Winter Warm Recipes from our Kitchen Garden – this showcases the vegetables that have survived an East Yorkshire winter …… so far!
(The first half of this post, Winter Warm Recipes from our Kitchen Garden, was published in Mid-January, then at the beginning of February we had an almighty ‘hiccup’ with my Mac, Firefox browser and our blog, which resulted in this post being lost. Meanwhile I had been writing up some more recipes using the vegetables from our Kitchen Garden, so I have put back part of the original post with some more recipes.)
Erik and I had a very bad Winter in the Kitchen Garden last year (click here to see raised beds under snow), so this year I have tried to provide cover for the more ‘delicate’ vegetable plants. But the pleasure of tramping up the garden last weekend, over the white lawn with breath exploding out of me like a dragon, digging up some Celeriac and chopping off leaves of my White Silver Chard, and my dark green Cavolo Nero (Kale) more than makes up for the work involved earlier in the year.
And the end result, actually eating our own vegetables (and fruit) still gives us so much pleasure. Food just tastes so much better when you’ve spent time nurturing it, but for us, in this day and age of additives etc, to know what (or what not) you have sprayed or sprinkled on it makes you feel less at the mercy of Supermarket Buyers and more in charge of your own eating habits. Also, again, it tastes so very good.
Just a quick note: I thought it would make sense to write up the recipes then add the pictures as and when we cook the dishes. I like pictures with recipes, in fact I usually demand pictures, so I apologise for some photos not being there at the beginning.
So, Winter Recipes from our Kitchen Garden? What recipes are our favourites? In Autumn and Winter, when we overflowing with ‘comfort food’ and rich Christmas dishes, sometimes I just long for something crunchy, and Celeriac Remoulade more than fits the bill (you’ll find the recipe at the bottom of the page). A fresh, tasty and crunchy side-salad, that cuts through the richness of heavy sauces. My Celeriac have done better this year, and Erik and I ate this tasty salad, partnered with Erik’s Crispy Chicken. Heaven. Unfortunately our picture of the dish wasn’t up to scratch, so I will have to make the Celeriac Remoulade again and put the photo on with the recipe.
Kale Frittata is another one of our favourites, a type of ‘use up the fridge remnants’ vegetable omelette, guaranteed to fill you up, especially if partnered with either a Winter mixed salad, made more interesting by dry-fried Walnuts, or my ‘special’ of the moment, Pomegranate Seeds, or a lovely Summer salad with Red-skinned Apples, Celery and Grapes.
Keeping with Kale, whether it be the normal frilly, pale green Kale bought in the supermarkets, or the very dark-green, peppery Cavolo Nero, or the beautiful maroon Redbor, it is very rich in vitamins and minerals, and helps fight infection. And amazingly, there are a huge amount of recipes. Remember to always use the younger, more tender leaves (or blanch the older leaves first) then wash really well, slice into strips, then boil or steam for 2-3 minutes or stir-fry. The very tender new leaves can be used in a mixed-leaf salad, with an oil and vinegar or lemon juice dressing. Delicious! Sarah Raven, one of my ‘gurus’ for growing vegetables, explains that in Summer, due to lack of water, the taste of Kale is often very strong and bitter, but in Autumn and Winter, especially after the first frost, Kale is said to have a mild and creamier taste.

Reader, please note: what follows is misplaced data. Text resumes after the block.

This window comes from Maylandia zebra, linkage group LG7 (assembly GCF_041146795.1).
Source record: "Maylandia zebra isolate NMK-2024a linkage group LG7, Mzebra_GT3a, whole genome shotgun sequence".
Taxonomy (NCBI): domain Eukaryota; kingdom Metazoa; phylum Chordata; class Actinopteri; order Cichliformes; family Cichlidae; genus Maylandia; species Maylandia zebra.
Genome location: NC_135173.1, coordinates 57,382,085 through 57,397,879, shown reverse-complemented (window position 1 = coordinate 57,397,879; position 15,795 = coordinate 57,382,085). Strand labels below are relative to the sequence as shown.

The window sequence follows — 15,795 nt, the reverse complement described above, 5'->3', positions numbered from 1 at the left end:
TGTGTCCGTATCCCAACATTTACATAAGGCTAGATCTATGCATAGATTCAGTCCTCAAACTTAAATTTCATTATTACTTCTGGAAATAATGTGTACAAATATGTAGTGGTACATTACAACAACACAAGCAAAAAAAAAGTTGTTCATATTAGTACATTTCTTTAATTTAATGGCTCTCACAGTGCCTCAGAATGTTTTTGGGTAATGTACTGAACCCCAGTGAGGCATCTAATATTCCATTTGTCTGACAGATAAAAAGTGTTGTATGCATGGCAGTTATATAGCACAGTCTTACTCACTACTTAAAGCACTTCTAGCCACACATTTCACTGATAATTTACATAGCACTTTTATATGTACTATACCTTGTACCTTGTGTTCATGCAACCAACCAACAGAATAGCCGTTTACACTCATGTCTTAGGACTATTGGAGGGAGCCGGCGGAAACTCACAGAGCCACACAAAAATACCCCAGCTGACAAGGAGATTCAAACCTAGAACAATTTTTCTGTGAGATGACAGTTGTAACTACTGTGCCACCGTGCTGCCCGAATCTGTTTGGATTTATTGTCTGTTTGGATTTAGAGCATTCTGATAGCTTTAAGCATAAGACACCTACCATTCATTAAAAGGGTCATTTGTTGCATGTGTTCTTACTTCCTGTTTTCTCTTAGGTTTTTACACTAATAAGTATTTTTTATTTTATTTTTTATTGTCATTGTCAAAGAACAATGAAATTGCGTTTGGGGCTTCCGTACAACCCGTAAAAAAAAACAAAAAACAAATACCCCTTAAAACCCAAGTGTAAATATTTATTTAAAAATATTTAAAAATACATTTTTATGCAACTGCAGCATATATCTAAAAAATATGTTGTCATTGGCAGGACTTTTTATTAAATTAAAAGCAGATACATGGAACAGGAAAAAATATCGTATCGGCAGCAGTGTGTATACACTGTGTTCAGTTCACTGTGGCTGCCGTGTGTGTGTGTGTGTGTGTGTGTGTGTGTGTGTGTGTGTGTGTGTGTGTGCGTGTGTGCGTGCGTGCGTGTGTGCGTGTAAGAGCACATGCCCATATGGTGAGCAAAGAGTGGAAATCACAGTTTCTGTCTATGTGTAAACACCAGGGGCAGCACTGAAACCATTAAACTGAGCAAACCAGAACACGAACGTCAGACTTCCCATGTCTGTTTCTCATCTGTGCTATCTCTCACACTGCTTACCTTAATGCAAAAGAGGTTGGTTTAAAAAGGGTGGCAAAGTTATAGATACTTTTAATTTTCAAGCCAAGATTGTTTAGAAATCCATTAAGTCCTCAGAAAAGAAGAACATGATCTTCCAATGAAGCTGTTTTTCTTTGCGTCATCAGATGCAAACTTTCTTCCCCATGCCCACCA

Ribolitta I have already written about, just click on the name for the recipe. To die for if you love hearty Italian soups. From “Sarah Raven’s Garden Cookbook”, Quick-fried Kale and Kale Seaweed are two fun, quick recipes. Kale, Tomatoes and Mozzarella Sauce makes a brilliant sauce to go with Penne or Spaghetti.
Chard is one of my favourite Winter vegetables. I grow the White Silver Chard, which grows strongly, normally, throughout Winter. Bright Lights is a great one to grow, with its red, yellow, orange or pink stems, but the white-stemmed Chard seems to be a stronger version, even in East Yorkshire. Our all-time favourite Chard dish is Chard Gratin, a dish which defies description almost. The end result is an extraordinary rich dish, and the faint crunchiness of the stem chunks, mixed with the leaves, cream, parmesan, nutmeg and a topping of crispy breadcrumbs goes so well with Roasted Lamb, Chicken, Pork or almost anything. Chard is incredibly versatile, and in time I will write up many recipes for this and all our vegetables.
Celeriac Remoulade - the classic French side-salad, for when you are gasping for a fresh, crunchy dish in Winter.
- Celeriac - medium, washed and scrubbed well
- Lemon - juice of one lemon
- Mayonnaise - 3 tbsp - either home-made or good quality shop-bought
- Horseradish Sauce - 1 full tbsp - creamy variety
- Dijon Mustard - 1 tbsp
- Capers - 1 tbsp - drained and chopped
- Parsley - good handful, chopped finely
- After scrubbing the Celeriac, peel and cut into as even slices as possible, then cut each slice into even matchsticks (julienne) and put into a bowl of water, adding the lemon juice to stop them going brown.
- Mix the mayonnaise, horseradish sauce, Dijon mustard and the chopped Capers in a large bowl or jug.
- Drain the Celeriac matchstick slices to remove as much water as possible. Pat dry with kitchen paper.
- Mix the Celeriac slices in to the mayonnaise mixture gently, then add the finely chopped parsley. Sometimes I add a sprinkling of lemon zest.
- Either roll up in the ham, or serve as a side-dish.
Celeriac Remoulade is a brilliant partner to a Crispy-skinned chicken breast, Harissa-marinated lamb chops and goes especially well with thick slices of Christmas roasted gammon. Or how about just the simple way of rolling the salad up inside some thin slices of Serrano or Parma ham. Delicious.